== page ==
When you move off the bottom rung of the food chain, you'll stop criticising the food chain.
| 12:00 pm on Mar 6, 2003 (gmt 0)|
I agree 100% that Google has to get rid of the green bar in both the toolbar and directory ... It will sure minimize the PR Sale...
To be frank , who in the general public have a use for the PR-bar? Only we webmasters use it and we made it the new web currency for link exchange and advertisement selling!
I believe that every time a link is exchanged or sold based solely on PR ( instead of traffic , relevency or site quality) the entire PR system is slowly loosing its credibility!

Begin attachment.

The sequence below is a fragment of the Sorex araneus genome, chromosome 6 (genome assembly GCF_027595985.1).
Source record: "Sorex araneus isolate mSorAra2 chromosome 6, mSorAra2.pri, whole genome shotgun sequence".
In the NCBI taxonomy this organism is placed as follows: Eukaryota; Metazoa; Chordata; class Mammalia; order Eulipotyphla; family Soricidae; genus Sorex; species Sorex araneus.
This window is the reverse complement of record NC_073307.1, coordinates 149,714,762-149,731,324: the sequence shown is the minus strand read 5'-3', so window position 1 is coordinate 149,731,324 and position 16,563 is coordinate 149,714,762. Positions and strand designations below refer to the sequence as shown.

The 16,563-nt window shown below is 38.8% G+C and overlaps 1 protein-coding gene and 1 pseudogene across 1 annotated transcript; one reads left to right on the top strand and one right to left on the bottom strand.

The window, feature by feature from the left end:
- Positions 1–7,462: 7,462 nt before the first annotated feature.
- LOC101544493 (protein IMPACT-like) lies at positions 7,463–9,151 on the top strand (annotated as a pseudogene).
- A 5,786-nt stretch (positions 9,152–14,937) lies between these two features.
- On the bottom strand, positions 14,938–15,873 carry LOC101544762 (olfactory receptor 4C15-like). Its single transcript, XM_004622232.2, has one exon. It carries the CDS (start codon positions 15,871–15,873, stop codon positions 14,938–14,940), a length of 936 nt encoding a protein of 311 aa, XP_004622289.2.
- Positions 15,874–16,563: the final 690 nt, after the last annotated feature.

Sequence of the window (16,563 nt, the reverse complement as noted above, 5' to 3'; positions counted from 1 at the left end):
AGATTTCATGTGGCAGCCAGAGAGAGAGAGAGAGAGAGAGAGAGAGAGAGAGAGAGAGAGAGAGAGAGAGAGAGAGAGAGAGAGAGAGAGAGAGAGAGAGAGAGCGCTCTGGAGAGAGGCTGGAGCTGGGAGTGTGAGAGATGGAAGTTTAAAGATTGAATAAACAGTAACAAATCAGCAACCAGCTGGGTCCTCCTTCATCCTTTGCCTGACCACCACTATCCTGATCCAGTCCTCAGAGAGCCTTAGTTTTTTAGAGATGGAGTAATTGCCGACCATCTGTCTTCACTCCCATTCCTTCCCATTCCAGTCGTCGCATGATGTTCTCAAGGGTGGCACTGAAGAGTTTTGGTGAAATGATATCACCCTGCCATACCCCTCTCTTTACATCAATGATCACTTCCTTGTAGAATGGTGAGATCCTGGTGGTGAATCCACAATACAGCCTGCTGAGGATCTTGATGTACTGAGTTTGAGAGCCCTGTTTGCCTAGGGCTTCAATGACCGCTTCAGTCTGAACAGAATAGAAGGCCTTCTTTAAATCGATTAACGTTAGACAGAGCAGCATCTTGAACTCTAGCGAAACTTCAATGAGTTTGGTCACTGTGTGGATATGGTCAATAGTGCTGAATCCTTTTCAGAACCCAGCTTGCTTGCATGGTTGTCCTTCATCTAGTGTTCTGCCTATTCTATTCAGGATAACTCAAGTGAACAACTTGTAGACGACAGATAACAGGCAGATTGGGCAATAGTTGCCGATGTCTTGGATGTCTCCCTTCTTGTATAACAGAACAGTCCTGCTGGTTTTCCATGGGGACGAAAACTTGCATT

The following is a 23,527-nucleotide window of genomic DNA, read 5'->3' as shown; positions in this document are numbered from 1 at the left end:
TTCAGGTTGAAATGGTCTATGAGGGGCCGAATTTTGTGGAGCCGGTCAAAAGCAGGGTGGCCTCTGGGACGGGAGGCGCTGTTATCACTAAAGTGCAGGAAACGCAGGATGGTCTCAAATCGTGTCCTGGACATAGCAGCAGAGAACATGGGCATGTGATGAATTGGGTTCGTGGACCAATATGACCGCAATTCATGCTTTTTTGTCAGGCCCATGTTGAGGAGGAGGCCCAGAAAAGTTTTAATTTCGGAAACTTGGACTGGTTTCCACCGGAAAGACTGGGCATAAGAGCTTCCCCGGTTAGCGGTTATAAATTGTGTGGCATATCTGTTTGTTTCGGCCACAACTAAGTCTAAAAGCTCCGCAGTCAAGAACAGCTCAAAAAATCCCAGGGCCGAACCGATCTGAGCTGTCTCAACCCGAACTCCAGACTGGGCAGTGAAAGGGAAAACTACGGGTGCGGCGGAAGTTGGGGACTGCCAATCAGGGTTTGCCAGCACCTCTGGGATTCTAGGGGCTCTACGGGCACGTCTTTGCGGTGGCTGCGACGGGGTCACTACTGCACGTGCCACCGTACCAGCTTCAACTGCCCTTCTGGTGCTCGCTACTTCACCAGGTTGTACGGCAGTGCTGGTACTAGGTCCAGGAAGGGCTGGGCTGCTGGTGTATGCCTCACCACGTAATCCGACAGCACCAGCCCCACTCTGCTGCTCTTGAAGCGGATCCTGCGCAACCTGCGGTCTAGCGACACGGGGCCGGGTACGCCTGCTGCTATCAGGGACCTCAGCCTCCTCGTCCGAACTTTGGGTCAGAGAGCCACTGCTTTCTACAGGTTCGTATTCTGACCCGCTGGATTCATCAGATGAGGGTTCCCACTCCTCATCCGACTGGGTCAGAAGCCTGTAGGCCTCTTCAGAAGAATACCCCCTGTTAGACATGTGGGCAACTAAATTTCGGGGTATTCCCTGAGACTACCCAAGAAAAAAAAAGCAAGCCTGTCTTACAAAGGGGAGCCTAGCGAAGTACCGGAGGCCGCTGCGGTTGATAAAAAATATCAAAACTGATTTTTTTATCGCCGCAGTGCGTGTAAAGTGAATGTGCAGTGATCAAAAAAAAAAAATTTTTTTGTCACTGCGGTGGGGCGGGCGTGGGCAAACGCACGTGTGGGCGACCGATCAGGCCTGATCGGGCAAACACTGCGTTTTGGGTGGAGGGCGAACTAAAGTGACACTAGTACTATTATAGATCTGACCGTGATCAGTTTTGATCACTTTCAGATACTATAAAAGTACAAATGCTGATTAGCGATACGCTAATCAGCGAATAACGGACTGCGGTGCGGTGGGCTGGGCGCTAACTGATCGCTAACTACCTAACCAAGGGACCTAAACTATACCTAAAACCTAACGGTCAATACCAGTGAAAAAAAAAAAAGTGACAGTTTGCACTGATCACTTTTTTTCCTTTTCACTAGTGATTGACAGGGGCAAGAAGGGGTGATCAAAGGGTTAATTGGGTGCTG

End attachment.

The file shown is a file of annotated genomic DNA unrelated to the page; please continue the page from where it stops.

So Google Guy.. Dump that Green thingy and save the PR system :) .... I am sure this will be your best spam fighting technic in the long run
PS: Maybe someone think i am lowlife in the PR foodchain so i am crying :) , No i have my fair share of PR 6 & PR 7 Pages :) . Also pls note i am not critising PR ... PR is THE BEST and the first time i heard about it a few years ago i very much loved the idea of ranking a page based on quality external citations and still love it ...
The only thing ,i think is distorting the PR system is the display of it to people ... its doing more harm than benefits (if any)
[edited by: gopi at 12:39 pm (utc) on Mar. 6, 2003]
| 12:02 pm on Mar 6, 2003 (gmt 0)|
>When you move off the bottom rung of the food chain, you'll stop criticising the food chain.
I'm not on the bottom rung but i'm still criticising the chain ;)
The 'food chain' you are talking about is Google's method of determining your site's importance. I'm just saying that there are other methods of deciding whether a link has value.